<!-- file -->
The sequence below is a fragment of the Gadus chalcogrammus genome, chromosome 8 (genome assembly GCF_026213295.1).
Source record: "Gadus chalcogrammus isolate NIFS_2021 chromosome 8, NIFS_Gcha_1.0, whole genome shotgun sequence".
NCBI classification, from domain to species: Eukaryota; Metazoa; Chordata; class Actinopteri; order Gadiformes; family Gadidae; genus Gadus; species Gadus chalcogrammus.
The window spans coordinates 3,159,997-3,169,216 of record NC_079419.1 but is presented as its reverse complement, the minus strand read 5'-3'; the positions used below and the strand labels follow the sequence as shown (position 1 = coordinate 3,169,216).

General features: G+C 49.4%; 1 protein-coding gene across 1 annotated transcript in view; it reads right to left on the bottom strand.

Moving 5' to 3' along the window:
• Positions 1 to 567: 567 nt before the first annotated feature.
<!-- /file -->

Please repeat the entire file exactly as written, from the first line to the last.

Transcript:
The sequence below is a fragment of the Gadus chalcogrammus genome, chromosome 8 (genome assembly GCF_026213295.1).
Source record: "Gadus chalcogrammus isolate NIFS_2021 chromosome 8, NIFS_Gcha_1.0, whole genome shotgun sequence".
NCBI classification, from domain to species: Eukaryota; Metazoa; Chordata; class Actinopteri; order Gadiformes; family Gadidae; genus Gadus; species Gadus chalcogrammus.
The window spans coordinates 3,159,997-3,169,216 of record NC_079419.1 but is presented as its reverse complement, the minus strand read 5'-3'; the positions used below and the strand labels follow the sequence as shown (position 1 = coordinate 3,169,216).

General features: G+C 49.4%; 1 protein-coding gene across 1 annotated transcript in view; it reads right to left on the bottom strand.

Moving 5' to 3' along the window:
• Positions 1 to 567: 567 nt before the first annotated feature.